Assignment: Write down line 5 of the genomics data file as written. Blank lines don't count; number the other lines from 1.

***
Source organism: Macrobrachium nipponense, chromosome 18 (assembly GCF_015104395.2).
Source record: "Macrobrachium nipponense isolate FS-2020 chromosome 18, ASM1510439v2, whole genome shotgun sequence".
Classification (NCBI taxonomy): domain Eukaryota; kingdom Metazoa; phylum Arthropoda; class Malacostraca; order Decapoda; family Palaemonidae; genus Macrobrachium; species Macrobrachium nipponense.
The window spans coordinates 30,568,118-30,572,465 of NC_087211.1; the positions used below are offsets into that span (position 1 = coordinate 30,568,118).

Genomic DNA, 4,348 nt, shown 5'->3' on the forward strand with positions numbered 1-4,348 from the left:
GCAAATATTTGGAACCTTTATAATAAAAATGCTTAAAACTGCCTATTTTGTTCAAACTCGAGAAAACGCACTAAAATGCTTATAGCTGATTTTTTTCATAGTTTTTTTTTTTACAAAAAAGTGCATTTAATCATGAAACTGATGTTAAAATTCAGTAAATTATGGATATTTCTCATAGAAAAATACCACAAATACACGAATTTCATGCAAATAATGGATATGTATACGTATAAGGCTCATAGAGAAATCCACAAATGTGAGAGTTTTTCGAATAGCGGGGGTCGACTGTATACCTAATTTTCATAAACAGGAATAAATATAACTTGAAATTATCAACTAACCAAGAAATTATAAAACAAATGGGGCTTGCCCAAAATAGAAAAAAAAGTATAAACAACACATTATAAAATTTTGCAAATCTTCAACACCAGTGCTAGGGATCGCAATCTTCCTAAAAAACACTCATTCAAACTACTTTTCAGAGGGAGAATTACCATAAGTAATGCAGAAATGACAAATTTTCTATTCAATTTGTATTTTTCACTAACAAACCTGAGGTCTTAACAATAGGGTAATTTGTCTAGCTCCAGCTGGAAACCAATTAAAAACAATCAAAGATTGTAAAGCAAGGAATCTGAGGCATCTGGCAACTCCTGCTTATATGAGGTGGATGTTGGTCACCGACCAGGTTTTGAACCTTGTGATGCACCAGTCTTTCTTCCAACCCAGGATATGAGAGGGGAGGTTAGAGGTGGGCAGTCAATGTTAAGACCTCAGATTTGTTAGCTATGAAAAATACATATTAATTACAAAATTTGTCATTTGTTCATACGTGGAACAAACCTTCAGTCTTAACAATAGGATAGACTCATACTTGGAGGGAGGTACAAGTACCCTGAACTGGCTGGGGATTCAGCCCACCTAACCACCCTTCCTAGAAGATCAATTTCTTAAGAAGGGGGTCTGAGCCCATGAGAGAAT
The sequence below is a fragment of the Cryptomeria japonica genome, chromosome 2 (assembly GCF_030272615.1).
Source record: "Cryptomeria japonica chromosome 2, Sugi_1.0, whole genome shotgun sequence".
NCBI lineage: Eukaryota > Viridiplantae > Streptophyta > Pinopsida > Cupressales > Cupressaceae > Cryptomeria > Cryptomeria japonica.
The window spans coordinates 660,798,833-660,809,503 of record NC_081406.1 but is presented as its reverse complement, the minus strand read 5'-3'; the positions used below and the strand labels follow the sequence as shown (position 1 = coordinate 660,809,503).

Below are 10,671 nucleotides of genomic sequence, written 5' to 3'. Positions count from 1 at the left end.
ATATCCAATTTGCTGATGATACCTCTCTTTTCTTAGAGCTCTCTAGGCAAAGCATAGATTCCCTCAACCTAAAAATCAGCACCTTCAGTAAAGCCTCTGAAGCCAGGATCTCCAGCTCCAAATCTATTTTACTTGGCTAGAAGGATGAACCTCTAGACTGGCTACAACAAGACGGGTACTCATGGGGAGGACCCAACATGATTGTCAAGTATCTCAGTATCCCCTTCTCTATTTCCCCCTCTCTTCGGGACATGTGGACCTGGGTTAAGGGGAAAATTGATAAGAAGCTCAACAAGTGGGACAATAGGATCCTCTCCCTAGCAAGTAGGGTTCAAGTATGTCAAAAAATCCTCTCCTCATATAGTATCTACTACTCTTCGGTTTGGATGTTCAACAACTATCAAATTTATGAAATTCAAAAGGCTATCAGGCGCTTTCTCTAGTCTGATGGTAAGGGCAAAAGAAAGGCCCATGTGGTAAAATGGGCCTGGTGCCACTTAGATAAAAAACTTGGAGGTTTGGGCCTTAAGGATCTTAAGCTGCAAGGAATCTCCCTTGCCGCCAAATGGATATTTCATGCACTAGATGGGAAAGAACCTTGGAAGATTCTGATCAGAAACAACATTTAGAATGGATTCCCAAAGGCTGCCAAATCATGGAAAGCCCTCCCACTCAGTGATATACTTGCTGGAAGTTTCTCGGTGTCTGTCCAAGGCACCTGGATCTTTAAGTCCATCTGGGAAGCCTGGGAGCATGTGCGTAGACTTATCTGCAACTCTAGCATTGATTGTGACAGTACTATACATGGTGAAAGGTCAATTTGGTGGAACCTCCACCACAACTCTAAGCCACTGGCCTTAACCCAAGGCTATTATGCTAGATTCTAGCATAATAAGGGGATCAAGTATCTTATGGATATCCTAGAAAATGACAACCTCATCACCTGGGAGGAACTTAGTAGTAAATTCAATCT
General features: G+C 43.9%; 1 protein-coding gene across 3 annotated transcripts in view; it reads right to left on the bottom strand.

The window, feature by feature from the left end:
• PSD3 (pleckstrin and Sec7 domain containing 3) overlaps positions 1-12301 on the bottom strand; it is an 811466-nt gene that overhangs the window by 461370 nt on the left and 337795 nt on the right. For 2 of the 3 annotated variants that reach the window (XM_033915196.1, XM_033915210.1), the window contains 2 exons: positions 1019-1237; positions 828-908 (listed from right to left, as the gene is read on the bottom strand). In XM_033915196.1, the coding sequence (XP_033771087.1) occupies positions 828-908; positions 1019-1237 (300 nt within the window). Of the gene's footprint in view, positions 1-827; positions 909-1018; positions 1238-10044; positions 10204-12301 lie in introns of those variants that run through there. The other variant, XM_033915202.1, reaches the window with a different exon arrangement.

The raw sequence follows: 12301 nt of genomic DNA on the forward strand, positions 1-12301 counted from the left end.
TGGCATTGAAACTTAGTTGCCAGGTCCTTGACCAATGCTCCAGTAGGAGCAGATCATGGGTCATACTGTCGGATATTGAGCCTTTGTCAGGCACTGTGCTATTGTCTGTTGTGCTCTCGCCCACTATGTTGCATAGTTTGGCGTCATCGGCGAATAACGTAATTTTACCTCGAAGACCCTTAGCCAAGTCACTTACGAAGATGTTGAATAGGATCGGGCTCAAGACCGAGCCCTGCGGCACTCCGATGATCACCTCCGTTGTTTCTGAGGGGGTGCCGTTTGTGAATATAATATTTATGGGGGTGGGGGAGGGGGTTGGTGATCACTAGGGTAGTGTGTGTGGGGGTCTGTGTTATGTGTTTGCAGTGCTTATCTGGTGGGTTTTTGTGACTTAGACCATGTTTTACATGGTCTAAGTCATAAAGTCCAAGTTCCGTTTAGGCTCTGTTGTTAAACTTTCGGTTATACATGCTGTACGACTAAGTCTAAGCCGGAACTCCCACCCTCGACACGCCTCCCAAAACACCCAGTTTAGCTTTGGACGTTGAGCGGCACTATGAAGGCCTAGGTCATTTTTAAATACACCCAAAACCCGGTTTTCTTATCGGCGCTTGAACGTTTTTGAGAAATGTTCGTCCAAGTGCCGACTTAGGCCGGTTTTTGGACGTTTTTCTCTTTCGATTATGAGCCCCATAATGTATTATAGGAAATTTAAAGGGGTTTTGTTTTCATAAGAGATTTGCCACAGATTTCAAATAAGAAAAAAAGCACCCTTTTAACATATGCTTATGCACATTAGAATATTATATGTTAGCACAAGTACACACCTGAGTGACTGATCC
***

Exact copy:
Genomic DNA, 4,348 nt, shown 5'->3' on the forward strand with positions numbered 1-4,348 from the left: